Ulysses S. Grant, Personal Memoirs of U. S. Grant, Morale of the two armies-relative conditions of the North and South-President Lincoln visits Richmond-arrival at Washington-President Lincoln's assassination--President Johnson's policy (search)
alf the National army was engaged in guarding lines of supplies, or were on leave, sick in hospital or on detail which prevented their bearing arms. Then, again, large forces were employed where no Confederate army confronted them. I deem it safe to say that there were no large engagements where the National numbers compensated for the advantage of position and intrenchment occupied by the enemy. While I was in pursuit of General Lee, the President went to Richmond in company with Admiral Porter, and on board his flagship. He found the people of that city in great consternation. The leading citizens among the people who had remained at home surrounded him, anxious that something should be done to relieve them from suspense. General Weitzel was not then in the city, having taken offices in one of the neighboring villages after his troops had succeeded in subduing the conflagration which they had found in progress on entering the Confederate capital. The President sent for him
nant-Colonel William M. Wiles, Provost-Marshal General; Major William McMichael, A. A. G.; Surgeon H. H. Sexes, Medical Inspector; Captain D. G. Swaim, A. A. G., Chief of the Secret Service; Captain William Farear, A. D. C.; Captain J. H. Young, Chief Commissary of Musters; Captain A. S. Burt, Acting Assistant Inspector-General; Captain Hunter Brooke, Acting Judge-Advocate; Captain W. C. Margendant, Acting Topographical Engineer; Lieutenant George Burroughs, Topographical Engineer; Lieutenant William Porter, Acting A. D. C.; Lieutenant James Reynolds, Acting A. D. C.; Lieutenant M. J. Kelley, Chief of Couriers; Assistant Surgeon D. Bache, were on the field of battle, and there and elsewhere discharged their duties with zeal and ability. I must not omit Colonel J. P. Sanderson of the regular infantry, who, having lately joined us, on those two days of battle acted as Aid-de-Camp, and carried orders to the hottest portions of the field. Of those division and brigade commanders who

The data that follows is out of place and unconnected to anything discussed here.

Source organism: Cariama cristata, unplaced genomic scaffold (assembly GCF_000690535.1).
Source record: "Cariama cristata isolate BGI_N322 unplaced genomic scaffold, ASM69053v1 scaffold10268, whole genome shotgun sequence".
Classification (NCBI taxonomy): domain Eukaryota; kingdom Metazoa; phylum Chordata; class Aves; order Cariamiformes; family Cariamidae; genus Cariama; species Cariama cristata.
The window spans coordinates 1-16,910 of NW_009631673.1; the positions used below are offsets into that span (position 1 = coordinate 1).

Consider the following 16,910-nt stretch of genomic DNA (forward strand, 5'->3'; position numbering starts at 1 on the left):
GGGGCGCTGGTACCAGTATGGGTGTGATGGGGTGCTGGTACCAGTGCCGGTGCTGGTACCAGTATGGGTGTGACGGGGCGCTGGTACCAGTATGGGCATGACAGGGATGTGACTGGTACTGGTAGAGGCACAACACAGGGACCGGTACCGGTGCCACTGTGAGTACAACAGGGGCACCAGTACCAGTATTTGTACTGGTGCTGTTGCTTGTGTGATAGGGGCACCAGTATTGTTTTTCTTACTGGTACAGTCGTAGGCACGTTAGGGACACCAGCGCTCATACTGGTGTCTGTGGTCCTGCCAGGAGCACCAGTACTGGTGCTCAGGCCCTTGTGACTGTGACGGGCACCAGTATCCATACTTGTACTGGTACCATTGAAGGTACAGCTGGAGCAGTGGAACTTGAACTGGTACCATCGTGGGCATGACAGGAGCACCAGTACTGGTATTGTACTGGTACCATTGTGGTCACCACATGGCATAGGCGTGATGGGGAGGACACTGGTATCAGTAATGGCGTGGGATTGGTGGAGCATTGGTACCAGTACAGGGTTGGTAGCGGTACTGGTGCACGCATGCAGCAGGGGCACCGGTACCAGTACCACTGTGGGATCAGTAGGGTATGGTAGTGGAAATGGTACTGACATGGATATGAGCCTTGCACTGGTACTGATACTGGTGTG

Farragut, and of the eighteen mortar boats of Porter at the siege of Vicksburg, where the utter inefficiency of Porter's invention of the use of mortar boats in military operations was again fully dein warlike operations begun and has ended with Porter. To show the opinion of Admiral Farragut ass was stated to me in the presence of Commodore William Porter (a brother of Admiral Porter), who haAdmiral Porter), who had just before stated to me that that morning he went up with the iron-clad Essex, from which nobody m the Essex. I knew Wickliffe before I knew Porter and his reputation, so that I believed Wickliffe and not Porter, although in my first despatch about the battle of Baton Rouge, I gave Porter and Porter and the Essex the credit of having done that which Porter said they had done. Soon after, I was informePorter said they had done. Soon after, I was informed by Farragut from up river that Porter's account was not true, and I corrected my subsequent reportPorter's account was not true, and I corrected my subsequent report in that regard. It will be observed that I state that the Arkansas was put on shore. My ground [2 more...]